- Ubuntu-native version of FFDSHOW
- disk imaging/emulation that resembles Alcohol 120% or Daemon Tools
- archival program able to create and decompress zip and rar files (how versatile is 7-Zip?)
- an IDE resembling UEStudio's UltraEdit or at least a hex editor and a good text editor allowing for different TXT formats
- PDF viewer and maker

Now I play and modify several games, and as such, it is a better idea to have both programming environment and game I am modifying to be on the same OS. Here is a list of games that I play and modify:

- Crysis
- Call Of Duty 4 - Modern Warfare
- FarCry
- Dungeon Siege 2 vanilla
- Oblivion
- Doom 3 / Quake 4
- Star Wars Jedi Knight II: Jedi Outcast
- World In Conflict

What I am trying to do is wean myself off of the Windows platform. A few years ago Ubuntu was not quite where I wanted it to be when I tried to do a test install of the Ubuntu OS with as many native programs in the repositories that I found interesting. I had issues with my older Nvidia video card back then, and Ubuntu never did detect my monitor as anything other than a Plug And Play Device. Now I have a much more complex set of instances, and if Ubuntu can do all of them, then I will gladly install Ubuntu and be happy to continue on doing my own personal works.

So in closing and a short recap, I am trying to do a 100% offline installation of Ubuntu on my machine that has the specs listed above. I am in need of downloading the correct software/driver packages to make Ubuntu run in a 100% offline environment using a soon-to-be-built local-to-me tar ball with assistance from community members here and to do as many things I have listed as possible.



April 3rd, 2009, 07:13 AM
I will answer this more in detail tomorrow. I stumbled across your question and while I am still a recovering Windows user, I have some good insight and answer for you.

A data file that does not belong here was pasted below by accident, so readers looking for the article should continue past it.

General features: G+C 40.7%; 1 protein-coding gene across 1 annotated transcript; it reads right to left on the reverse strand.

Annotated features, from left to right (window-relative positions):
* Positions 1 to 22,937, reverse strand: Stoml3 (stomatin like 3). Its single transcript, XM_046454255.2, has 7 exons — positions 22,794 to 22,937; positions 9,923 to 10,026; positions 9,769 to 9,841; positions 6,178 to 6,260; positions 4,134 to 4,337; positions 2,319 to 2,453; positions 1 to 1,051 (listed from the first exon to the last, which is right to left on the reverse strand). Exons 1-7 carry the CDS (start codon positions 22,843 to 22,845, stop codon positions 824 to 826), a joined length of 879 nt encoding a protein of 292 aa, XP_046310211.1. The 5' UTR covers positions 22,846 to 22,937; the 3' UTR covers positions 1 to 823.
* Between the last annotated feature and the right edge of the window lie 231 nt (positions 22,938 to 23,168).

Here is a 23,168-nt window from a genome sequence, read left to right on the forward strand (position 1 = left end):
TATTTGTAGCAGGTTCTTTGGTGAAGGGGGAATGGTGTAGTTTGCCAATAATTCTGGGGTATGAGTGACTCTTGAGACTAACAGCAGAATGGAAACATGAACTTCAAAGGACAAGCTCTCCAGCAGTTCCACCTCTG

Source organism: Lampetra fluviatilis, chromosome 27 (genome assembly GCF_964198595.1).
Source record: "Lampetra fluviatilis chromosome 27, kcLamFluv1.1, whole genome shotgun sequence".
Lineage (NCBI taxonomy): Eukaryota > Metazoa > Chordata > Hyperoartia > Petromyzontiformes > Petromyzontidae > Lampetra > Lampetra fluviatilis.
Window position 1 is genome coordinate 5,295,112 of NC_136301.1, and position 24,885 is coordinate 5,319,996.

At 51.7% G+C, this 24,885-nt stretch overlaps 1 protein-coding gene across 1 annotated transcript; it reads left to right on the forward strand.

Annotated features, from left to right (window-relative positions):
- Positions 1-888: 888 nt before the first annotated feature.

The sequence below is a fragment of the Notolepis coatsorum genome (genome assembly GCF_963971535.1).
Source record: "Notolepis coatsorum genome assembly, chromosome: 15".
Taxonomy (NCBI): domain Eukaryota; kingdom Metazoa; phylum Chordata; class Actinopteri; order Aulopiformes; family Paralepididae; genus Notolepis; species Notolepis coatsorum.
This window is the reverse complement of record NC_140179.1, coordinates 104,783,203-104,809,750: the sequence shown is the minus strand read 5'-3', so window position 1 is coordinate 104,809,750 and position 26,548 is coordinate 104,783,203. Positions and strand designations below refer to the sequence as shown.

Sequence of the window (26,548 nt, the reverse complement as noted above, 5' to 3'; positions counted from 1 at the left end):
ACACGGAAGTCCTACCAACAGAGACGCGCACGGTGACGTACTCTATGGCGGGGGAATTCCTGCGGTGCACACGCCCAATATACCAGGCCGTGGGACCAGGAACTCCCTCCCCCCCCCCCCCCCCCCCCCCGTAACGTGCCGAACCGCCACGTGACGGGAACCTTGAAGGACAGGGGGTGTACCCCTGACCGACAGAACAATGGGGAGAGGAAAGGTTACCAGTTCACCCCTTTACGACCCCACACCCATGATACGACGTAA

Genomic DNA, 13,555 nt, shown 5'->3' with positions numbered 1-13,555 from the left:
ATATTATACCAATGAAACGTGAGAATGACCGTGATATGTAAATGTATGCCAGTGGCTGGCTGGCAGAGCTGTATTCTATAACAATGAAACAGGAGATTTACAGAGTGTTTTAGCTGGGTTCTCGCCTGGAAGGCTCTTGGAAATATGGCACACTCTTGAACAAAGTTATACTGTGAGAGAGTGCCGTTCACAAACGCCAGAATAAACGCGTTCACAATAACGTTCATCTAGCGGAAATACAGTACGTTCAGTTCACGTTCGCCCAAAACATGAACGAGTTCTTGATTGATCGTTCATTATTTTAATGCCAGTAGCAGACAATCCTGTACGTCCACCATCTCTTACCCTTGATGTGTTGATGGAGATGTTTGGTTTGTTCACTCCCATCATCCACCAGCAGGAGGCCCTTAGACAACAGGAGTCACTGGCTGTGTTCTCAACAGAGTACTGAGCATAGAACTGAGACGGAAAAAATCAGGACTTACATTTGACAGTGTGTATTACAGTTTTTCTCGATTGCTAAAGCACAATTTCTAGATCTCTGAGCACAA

For now, I would say, look up WINE. Its a Windows Emulator and it runs alot of different windows programs. I use it to play some games and use some programs that I can't pull myself away from. One game being Fallout 3, and another Guild Wars. They have a compatibility section for games, so you can see if they are playable, glitchy, or fully functional.

If I remember correctly, its www.winehq.com. Ill make sure tomorrow. This is just a quick reply.

There are many, many, many programs to choose from. And I too used Ubuntu a couple years ago, and this version pulled me from windows. Its taken 3 weeks to get used to it. While most programs you can load through the add/remove section with no effort, some take a littler bit of research to load. Such as, for me, Stepmania and Cinelerra. Cinelerra is a video editing program.

The main Word Processor is Open Office. Built right in from the get go.

In just the add/remove part, typing "word processing" I got 4 other programs besides open office. So if you don't want open office for example, you just uncheck which deletes it, then check one you want, then it downloads it.